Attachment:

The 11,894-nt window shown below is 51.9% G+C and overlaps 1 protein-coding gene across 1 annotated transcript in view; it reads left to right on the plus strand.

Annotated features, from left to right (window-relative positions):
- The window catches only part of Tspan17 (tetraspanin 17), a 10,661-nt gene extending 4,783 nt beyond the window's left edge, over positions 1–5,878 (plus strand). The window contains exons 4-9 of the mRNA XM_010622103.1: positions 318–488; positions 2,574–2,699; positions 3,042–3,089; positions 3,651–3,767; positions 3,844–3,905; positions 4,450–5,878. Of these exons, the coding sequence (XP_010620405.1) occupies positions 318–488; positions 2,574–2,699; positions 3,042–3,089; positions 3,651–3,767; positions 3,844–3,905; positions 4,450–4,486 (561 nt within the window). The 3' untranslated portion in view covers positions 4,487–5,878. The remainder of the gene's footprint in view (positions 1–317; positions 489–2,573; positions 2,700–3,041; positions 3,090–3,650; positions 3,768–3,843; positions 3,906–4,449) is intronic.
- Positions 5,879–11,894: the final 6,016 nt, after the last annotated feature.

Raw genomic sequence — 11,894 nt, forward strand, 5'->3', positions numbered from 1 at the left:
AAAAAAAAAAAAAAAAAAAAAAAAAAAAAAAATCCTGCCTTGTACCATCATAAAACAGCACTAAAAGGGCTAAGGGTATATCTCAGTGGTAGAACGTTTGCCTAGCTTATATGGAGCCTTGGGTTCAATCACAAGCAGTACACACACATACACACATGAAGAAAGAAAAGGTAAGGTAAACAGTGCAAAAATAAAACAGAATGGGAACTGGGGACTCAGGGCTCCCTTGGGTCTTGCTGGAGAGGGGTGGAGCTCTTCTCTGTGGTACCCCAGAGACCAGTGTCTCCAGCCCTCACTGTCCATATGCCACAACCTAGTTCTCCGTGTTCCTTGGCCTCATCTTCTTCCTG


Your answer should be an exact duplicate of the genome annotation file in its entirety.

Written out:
The 11,894-nt window shown below is 51.9% G+C and overlaps 1 protein-coding gene across 1 annotated transcript in view; it reads left to right on the plus strand.

Annotated features, from left to right (window-relative positions):
- The window catches only part of Tspan17 (tetraspanin 17), a 10,661-nt gene extending 4,783 nt beyond the window's left edge, over positions 1–5,878 (plus strand). The window contains exons 4-9 of the mRNA XM_010622103.1: positions 318–488; positions 2,574–2,699; positions 3,042–3,089; positions 3,651–3,767; positions 3,844–3,905; positions 4,450–5,878. Of these exons, the coding sequence (XP_010620405.1) occupies positions 318–488; positions 2,574–2,699; positions 3,042–3,089; positions 3,651–3,767; positions 3,844–3,905; positions 4,450–4,486 (561 nt within the window). The 3' untranslated portion in view covers positions 4,487–5,878. The remainder of the gene's footprint in view (positions 1–317; positions 489–2,573; positions 2,700–3,041; positions 3,090–3,650; positions 3,768–3,843; positions 3,906–4,449) is intronic.
- Positions 5,879–11,894: the final 6,016 nt, after the last annotated feature.

Raw genomic sequence — 11,894 nt, forward strand, 5'->3', positions numbered from 1 at the left:
AAAAAAAAAAAAAAAAAAAAAAAAAAAAAAAATCCTGCCTTGTACCATCATAAAACAGCACTAAAAGGGCTAAGGGTATATCTCAGTGGTAGAACGTTTGCCTAGCTTATATGGAGCCTTGGGTTCAATCACAAGCAGTACACACACATACACACATGAAGAAAGAAAAGGTAAGGTAAACAGTGCAAAAATAAAACAGAATGGGAACTGGGGACTCAGGGCTCCCTTGGGTCTTGCTGGAGAGGGGTGGAGCTCTTCTCTGTGGTACCCCAGAGACCAGTGTCTCCAGCCCTCACTGTCCATATGCCACAACCTAGTTCTCCGTGTTCCTTGGCCTCATCTTCTTCCTG